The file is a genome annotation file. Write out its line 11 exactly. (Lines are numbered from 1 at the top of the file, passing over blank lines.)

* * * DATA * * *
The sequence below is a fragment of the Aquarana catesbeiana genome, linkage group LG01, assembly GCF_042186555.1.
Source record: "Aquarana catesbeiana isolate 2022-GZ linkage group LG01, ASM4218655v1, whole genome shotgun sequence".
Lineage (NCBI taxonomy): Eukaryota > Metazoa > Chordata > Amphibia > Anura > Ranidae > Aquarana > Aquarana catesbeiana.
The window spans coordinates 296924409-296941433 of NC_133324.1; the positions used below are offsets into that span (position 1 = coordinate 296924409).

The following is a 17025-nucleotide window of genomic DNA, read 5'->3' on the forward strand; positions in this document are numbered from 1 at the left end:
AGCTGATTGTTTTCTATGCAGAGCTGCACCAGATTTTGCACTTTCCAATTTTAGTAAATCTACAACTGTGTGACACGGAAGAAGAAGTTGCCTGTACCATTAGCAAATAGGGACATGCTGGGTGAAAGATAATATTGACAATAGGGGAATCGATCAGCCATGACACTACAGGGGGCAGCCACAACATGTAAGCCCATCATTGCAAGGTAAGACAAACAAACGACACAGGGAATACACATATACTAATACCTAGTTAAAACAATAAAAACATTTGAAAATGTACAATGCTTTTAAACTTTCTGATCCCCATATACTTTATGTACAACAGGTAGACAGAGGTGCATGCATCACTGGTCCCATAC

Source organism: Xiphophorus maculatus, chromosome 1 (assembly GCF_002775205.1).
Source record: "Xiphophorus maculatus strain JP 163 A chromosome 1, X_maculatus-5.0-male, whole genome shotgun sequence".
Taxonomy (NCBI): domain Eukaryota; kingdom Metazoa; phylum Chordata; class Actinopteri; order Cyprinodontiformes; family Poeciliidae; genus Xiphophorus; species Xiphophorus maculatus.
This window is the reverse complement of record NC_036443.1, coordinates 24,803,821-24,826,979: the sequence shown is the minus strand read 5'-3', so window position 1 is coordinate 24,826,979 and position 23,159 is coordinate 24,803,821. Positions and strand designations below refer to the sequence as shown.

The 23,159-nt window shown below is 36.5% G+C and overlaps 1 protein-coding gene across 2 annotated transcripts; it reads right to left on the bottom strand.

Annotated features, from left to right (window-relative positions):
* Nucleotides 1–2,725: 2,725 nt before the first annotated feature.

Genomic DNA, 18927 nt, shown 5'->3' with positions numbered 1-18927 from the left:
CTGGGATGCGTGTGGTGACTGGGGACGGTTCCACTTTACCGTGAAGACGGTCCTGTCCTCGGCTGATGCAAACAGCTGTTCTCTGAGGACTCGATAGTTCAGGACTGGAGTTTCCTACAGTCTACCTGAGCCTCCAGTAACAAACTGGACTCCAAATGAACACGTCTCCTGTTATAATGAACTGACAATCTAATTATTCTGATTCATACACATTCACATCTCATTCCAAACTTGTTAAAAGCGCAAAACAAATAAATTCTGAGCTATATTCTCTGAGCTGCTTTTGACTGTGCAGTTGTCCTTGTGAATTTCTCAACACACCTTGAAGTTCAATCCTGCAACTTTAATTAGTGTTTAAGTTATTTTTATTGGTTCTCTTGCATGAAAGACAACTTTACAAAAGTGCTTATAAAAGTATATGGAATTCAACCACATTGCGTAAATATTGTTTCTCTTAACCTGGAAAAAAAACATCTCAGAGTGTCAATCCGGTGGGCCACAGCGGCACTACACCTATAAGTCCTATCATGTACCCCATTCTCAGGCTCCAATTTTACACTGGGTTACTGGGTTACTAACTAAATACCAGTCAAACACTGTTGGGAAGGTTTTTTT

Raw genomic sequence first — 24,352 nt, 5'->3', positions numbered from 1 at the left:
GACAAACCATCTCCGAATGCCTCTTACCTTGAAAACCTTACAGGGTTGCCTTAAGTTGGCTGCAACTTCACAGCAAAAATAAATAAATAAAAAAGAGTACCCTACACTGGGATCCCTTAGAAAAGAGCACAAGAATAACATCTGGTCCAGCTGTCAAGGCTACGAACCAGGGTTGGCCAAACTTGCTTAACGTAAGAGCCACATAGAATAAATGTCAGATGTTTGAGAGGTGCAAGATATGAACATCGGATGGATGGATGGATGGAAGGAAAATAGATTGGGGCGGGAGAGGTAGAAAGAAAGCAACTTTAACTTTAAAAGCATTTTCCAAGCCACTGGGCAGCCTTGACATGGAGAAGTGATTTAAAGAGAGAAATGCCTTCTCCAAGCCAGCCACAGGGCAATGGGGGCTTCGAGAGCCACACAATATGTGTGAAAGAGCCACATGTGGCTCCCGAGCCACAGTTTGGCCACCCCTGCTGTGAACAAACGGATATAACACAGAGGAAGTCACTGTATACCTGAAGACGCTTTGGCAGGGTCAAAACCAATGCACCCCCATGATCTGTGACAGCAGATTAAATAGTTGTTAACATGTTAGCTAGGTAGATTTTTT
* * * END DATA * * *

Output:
The 23,159-nt window shown below is 36.5% G+C and overlaps 1 protein-coding gene across 2 annotated transcripts; it reads right to left on the bottom strand.